Less than 10 minutes from Srirangapatna, near Mysuru, Lokapavani, a tiny tributary of Cauvery curls its way through a portion of Mandya district. Near K Shettihalli village, the rushing waters calm into a placid rhythm, the gurgling becoming a whisper. On either side of the Lokapavani, lush vegetation abounds, and a gentle breeze blows from time to time.
Occasionally muffled sounds and bits of conversation are heard from time to time. Seats are scattered across a little clearing, offering visitors an opportunity to soak in the tranquility. The serenity feels boundless. It is only apt and poetic that the space is called Nirdigantha, or the unending, horizon-less. Spread across five acres, the space offers an undulating view of nature. A handful of buildings, all in earthy tones, dot the expansive space.
It is easy to mistake the place for a resort. But its purpose is far more dramatic—quite literally. A large structure, with an enormous gabled roof and open sides, stands out from among the cluster of buildings. The previously-muffled sounds become clearer now. Within a large sunken space, nearly a dozen actors are immersed in rehearsing a play. Director Shripad Bhat stands at one end, frequently interrupting to correct, coax, encourage and compliment.
Nirdigantha was set up in early 2023 by actor Prakash Raj. At first glance, it is easy to assume it’s a theatre school. Raj is quick to disabuse the notion. “The idea is to make a space for an incubator, for different directors and different players to experiment,” he says. “It is easy to open a drama school, but there are already so many of them. The problem is what do students do next? There is no place to experiment, no place to know if they are relevant. Nirdigantha wants to fill that gap.”
The concept borrows from highly successful incubators in Europe and the US that are half a century old or more. It has taken several years of soul-searching and brainstorming to arrive at this current form. Raj feels that there is so much more to be added still. The project is entirely bootstrapped by him but the actor expects investors and sponsors to join in at some point.
The idea is simple: Nirdigantha offers space and funding to a director to develop a play, audition his team, workshop and rehearse for 45 days, and then take it on the road for three months. “During this duration, they don’t have to worry about money, food, accommodation, and more,” he says. As one team hits the road, the next batch moves into Nirdigantha, and the process starts all over again.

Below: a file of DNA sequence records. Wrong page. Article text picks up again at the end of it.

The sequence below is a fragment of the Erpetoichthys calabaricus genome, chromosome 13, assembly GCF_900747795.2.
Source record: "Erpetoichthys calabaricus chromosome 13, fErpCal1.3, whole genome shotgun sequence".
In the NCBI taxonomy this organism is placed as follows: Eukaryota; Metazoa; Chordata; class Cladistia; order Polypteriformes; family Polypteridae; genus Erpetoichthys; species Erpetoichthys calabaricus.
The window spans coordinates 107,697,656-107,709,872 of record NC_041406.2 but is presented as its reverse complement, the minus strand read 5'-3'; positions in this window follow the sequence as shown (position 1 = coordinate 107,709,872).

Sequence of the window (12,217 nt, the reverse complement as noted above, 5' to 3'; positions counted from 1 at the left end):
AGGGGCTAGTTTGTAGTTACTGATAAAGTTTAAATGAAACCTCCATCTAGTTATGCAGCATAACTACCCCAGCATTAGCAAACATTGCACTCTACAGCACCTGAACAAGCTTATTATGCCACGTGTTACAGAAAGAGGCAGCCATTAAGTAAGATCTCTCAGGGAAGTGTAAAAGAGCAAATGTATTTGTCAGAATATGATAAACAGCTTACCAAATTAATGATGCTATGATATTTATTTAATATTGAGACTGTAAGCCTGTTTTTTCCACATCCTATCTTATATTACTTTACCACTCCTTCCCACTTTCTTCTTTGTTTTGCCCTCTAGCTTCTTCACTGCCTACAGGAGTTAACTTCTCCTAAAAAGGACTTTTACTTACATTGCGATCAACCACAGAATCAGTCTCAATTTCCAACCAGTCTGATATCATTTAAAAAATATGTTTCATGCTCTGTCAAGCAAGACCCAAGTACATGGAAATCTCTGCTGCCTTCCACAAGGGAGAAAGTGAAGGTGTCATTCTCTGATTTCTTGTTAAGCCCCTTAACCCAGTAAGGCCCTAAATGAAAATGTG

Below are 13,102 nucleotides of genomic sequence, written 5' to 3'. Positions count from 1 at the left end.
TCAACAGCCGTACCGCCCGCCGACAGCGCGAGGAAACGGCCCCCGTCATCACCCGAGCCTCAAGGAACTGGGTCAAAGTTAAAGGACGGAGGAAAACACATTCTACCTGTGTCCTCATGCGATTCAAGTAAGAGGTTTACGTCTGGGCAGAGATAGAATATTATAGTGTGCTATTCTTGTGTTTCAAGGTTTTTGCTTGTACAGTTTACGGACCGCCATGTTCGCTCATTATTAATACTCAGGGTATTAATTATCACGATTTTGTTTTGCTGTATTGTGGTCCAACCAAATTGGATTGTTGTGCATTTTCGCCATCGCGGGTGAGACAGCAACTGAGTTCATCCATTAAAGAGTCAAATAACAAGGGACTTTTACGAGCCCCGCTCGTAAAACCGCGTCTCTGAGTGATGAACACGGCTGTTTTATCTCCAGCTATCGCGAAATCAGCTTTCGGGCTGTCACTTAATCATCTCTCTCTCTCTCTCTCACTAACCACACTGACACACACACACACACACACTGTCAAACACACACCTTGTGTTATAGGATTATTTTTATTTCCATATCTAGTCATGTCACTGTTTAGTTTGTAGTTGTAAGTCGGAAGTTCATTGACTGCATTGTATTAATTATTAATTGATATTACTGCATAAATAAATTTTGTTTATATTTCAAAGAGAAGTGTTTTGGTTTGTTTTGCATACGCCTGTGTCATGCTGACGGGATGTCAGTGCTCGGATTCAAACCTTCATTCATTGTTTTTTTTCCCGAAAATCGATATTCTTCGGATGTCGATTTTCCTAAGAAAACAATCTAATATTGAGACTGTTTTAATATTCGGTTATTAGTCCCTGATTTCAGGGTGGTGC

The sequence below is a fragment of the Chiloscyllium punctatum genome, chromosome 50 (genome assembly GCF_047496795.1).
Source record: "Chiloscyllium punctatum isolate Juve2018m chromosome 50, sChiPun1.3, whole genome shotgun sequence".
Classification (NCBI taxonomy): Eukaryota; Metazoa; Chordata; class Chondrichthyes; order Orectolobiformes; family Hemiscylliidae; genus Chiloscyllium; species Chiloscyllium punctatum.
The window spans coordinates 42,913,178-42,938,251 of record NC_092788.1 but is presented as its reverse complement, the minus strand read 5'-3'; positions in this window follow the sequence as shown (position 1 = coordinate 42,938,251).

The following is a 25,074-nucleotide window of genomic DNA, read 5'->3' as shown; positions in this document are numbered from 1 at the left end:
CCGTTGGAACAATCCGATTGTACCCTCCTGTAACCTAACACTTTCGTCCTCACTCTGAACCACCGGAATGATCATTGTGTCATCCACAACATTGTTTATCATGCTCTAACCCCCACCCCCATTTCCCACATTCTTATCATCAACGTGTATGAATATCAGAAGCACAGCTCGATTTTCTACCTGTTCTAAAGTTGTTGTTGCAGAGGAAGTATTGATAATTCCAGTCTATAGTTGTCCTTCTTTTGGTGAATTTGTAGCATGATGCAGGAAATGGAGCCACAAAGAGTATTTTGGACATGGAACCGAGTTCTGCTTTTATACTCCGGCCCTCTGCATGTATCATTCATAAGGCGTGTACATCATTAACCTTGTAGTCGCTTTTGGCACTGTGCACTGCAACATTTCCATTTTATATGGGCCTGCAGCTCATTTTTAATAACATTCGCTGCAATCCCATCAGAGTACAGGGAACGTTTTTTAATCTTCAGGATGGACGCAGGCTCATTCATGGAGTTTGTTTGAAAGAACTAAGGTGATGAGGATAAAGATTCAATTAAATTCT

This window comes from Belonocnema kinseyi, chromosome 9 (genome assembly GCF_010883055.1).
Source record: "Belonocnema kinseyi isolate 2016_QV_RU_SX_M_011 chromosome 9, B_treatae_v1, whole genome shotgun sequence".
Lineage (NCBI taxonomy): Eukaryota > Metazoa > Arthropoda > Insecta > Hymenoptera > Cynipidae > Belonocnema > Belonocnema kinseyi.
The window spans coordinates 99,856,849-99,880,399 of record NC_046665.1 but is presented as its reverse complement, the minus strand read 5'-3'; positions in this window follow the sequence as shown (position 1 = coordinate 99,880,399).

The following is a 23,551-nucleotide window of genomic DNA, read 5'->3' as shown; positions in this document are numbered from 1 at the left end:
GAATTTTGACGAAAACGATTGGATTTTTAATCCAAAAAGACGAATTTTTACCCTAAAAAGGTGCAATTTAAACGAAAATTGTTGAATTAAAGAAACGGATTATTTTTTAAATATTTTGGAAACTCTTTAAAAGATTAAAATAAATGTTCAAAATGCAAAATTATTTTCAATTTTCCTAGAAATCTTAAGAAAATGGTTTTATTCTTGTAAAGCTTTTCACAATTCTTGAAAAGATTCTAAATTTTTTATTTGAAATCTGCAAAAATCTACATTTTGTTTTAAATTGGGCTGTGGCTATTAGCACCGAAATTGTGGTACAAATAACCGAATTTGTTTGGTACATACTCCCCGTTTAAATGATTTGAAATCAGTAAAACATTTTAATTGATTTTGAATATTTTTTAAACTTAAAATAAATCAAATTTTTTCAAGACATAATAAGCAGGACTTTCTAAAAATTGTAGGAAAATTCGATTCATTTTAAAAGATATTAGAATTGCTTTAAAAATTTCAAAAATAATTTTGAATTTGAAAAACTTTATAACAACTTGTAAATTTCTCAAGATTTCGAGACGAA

While sitting in a little gazebo, his gaze occasionally strays to where the actors are rehearsing. “The idea is not to do an existing play. In the next two years, we want at least 20 new theatrical plays and 250 actors – some old, some new, some who have just passed out - to have emerged from Nirdighanta,” says Raj. The first one by Bhat, titled Gaayagalu (wounds) draws from works by such playwrights and dramatists as Kuvempu, Krishnamurthy Hanur, Sadat Hasan Manto, Rabindranath Tagore and Luigi Pirandello. It opened in end July to rave reviews.
During their time at Nirdighanta, Raj hopes that the participants will be exposed to all kinds of writers, playwrights, artists and creative people. “This is not a space to teach anything; this is a space to sharpen their perceptions and ways of expression, to see life in its different dimensions. I want to give them strength so they can fly; I don’t want to tell or decide where they should fly,” he says.
Author Preethi Nagaraj has joined the board as a permanent member and serves as the creative director at the incubator. “Nirdigantha is such a wonderful experiment that promises to grow. It is so close to Mysuru, where I live, and I simply had to be a part of this,” she says.
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Raj has envisioned the space to be inclusive for all kinds of creative expression. Take, for instance, a film on covid-19, shot on a mobile phone, by a 22-year old. It caught his attention sometime back and the actor decided to promote it. The film is currently being shown across prominent film festivals. “I want youngsters to experiment with music, with space, with colour. Nirdigantha cannot and should not be limited to theatre,” he says.
A sense of community lies at the heart of the experimental space. The artists help out in the garden in the morning and later in the kitchen. The space offers employment to the locals, and their children come to watch all the plays.
Raj’s commitment to the project is evident from his attention to the smallest of details. He makes suggestions, adds corrections and checks in on tasks. His presence is always engaging as he adds witty asides and peppers the conversation with dramatic renditions from plays and funny punch lines.
When I ask him if he considers Nirdighanta as his legacy, he is reluctant to agree. “It gives me joy, meaning, and some peace. I don't see it as my legacy, but it does give some relevance,” he says. ‘Relevance’ is a word that comes up often in conversations with him, whether it is about current trends in theatre, of plays revolving around political and current issues, the state of the nation, and more. He has been ruminating about his own relevance as well.
“If one is not relevant, then one is a burden on earth,” he quips. “Our education system does not account for changes that will happen a decade from now. By the time children finish, their learning is already irrelevant. That futuristic vision is lacking; there’s no effort to even look for what might be. Nirdigantha is this search -- to find a solution together. I haven’t found it yet, but I want to be on that journey of discovery.”
Anita Rao-Kashi is a Bengaluru-based journalist and travel writer.